So long as a business’ activities involve the handling of waste material at any point during the process of creating waste to the disposal of it, such business is caught under all relevant regulations overlooking waste management.
The purpose of the waste management regulations is to enhance a cleaner greener environment for the benefit of “the health and safety of the population”.
Due to the nature of industrial operations, the production of hazardous waste is common practice and is regarded as a pollutant to the environment with a potential of resulting in “serious medical conditions in humans and animals”.
Naturally, the fear of a failure to dispose of hazardous waste appropriately has called for strict implementation of penalties for breach of responsibility.
When it comes to the legalities of waste disposal and treatment, the Environmental Protection Authority states that it “enforces strict laws relating to illegal dumping to ensure wrongdoers pay heavy penalties for potentially harming human health and the environment, and deter dumpers from treating the offence.”
This strict enforcement has been well noted in the industrial sphere with many companies suffering the penalties of failure to comply.
As recent as August 2017, Monark, a Melbourne based demolition company, was slapped with a fine of $5,000 and the duty to pay $23,000 in court fees for its illegal dumping of thousands of tonnes of building waste to a disposal site which was not licensed to accept the waste.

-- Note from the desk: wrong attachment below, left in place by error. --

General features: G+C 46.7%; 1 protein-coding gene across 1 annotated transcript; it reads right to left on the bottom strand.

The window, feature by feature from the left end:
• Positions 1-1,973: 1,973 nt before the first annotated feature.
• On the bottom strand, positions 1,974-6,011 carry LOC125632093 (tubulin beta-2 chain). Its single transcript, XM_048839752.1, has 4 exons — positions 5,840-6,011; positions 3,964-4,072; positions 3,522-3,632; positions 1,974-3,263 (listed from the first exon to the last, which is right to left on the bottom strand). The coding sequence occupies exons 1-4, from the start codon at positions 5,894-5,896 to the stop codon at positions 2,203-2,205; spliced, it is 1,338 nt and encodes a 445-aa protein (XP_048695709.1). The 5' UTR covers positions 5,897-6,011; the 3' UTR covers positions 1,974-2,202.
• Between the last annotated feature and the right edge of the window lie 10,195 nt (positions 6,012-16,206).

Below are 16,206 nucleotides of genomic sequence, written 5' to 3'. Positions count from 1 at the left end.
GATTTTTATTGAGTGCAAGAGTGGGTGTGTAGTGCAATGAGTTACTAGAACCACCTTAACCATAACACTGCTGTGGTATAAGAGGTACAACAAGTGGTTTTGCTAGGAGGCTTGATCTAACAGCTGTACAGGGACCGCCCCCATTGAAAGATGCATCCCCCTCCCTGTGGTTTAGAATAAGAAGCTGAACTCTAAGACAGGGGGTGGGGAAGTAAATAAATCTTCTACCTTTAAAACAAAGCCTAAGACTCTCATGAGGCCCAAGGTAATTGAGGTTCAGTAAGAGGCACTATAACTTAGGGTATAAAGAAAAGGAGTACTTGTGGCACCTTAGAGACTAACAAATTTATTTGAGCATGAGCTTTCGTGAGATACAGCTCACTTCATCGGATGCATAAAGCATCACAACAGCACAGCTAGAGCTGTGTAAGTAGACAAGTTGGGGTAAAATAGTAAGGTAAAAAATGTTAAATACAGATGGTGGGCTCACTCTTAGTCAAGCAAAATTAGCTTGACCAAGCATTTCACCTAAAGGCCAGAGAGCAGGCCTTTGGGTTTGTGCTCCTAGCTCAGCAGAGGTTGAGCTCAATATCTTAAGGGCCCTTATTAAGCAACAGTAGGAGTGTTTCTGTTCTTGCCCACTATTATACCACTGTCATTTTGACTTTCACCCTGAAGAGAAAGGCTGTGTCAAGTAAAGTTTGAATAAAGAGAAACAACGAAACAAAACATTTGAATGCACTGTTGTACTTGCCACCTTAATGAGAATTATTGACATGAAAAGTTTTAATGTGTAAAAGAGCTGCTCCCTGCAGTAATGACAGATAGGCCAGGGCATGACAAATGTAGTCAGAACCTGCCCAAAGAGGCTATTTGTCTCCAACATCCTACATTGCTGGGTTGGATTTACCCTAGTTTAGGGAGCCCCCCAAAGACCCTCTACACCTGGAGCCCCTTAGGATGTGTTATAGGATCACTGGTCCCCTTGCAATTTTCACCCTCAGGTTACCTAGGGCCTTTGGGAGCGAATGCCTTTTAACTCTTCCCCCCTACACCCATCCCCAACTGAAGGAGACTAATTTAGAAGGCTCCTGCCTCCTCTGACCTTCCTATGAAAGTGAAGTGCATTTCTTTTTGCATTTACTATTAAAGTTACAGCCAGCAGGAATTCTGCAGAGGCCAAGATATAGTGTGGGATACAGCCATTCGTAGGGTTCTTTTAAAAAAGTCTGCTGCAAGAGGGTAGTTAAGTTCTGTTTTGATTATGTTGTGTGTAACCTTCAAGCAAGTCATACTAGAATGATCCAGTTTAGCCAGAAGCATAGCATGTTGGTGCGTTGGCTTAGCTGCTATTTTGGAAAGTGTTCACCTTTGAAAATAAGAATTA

Not only was a financial penalty enforced but also the director of Monark who was responsible for overlooking the waste management process was subject to a 12-month good behaviour bond without conviction upon a guilty plea to the charges made against the company.
Unfortunately, instances such as these are not anomalies to the industrial setting with the Environmental Protection Authority (EPA) imposing a fine of more than $14,000 on a second company for dumping industrial wastes at the same unlicensed location.
The relevant legislation which gives the EPA the right to impose fines vary from State to State. For example, in New South Wales, the Protection of the Environment Operations Act 1997 is the relevant legislation regulating illegal dumping of waste in NSW and for Victoria, it’s the Environment Protection Act 1970.
Despite the different legislations, there is a general definition of illegal waste dumping for all States which is the dealing of unlawful transporting, acceptance, or deposition of waste with further implications should the waste cause either land or water pollution or both. The fines and penalties attached to illegal dumping include on-the-spot fines, which vary according to the severity of breach and impact, strict liability offences, wilful or negligent offences, and a discretionary increase on penalties to the discretion of the EPA.
It is therefore critical for industrial businesses to ensure a strict compliance with the relevant waste management regulations in order to avoid any unnecessary drawbacks in legal impression, company reputation, and financial standing.
Article provided by Rose Lawyers and Conveyancing